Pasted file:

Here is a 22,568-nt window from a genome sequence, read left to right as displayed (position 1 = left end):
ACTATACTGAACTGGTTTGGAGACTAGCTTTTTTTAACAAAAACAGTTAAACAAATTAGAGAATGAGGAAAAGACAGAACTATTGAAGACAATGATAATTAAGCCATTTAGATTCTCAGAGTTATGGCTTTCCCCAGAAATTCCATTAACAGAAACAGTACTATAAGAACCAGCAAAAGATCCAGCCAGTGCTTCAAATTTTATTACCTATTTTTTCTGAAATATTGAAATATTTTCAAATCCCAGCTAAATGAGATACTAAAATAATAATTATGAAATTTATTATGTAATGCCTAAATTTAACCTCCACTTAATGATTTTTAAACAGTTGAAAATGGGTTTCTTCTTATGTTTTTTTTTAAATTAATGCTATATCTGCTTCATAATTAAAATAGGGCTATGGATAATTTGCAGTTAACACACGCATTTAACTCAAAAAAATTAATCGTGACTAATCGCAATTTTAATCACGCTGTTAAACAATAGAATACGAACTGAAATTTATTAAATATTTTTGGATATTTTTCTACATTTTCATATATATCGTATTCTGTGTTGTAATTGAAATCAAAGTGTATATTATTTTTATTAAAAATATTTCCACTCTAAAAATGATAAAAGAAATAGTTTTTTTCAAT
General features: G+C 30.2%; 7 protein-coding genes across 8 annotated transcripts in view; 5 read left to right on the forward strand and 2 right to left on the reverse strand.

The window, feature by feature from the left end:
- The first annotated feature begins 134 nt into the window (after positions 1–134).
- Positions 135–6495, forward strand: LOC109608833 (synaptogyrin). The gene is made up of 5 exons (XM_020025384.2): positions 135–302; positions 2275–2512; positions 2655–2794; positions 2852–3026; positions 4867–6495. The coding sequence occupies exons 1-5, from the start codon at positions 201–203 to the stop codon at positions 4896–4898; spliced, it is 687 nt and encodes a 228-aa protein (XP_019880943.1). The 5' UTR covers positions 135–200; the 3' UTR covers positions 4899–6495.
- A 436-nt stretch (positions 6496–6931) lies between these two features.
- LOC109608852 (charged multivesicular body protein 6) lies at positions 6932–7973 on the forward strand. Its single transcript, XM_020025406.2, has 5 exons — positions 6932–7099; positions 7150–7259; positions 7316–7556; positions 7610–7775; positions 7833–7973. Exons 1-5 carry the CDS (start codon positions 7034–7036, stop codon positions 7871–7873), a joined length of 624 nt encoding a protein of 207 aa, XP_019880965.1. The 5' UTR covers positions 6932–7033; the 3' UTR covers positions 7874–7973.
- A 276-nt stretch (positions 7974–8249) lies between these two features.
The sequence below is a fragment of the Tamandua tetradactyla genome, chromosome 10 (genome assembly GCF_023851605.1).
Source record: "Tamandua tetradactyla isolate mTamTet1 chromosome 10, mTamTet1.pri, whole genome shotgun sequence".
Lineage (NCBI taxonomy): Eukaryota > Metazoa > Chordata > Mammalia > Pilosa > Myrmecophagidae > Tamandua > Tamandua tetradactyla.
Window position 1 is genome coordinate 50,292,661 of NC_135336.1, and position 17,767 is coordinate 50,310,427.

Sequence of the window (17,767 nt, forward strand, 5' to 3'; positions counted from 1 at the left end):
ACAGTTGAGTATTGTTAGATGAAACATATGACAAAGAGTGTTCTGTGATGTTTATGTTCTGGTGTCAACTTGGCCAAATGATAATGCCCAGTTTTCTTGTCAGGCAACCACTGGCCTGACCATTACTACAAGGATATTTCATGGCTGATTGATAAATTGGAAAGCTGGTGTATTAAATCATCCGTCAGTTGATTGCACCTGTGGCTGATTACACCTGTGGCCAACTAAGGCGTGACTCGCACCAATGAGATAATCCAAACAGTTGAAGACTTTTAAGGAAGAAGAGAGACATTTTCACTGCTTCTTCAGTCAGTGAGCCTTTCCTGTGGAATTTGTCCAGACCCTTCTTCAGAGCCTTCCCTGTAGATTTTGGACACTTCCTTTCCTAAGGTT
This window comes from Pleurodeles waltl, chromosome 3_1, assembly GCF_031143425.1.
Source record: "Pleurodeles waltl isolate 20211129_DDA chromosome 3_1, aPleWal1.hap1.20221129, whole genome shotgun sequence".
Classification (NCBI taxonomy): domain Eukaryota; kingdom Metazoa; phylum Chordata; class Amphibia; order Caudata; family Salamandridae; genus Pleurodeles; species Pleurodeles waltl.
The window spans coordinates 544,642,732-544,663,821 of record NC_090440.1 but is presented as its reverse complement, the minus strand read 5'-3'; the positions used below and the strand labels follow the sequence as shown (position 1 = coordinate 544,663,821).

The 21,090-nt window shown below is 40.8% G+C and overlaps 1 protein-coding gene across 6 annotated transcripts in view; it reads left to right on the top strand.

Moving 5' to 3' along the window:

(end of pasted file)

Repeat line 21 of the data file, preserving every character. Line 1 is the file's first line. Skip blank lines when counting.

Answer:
Moving 5' to 3' along the window: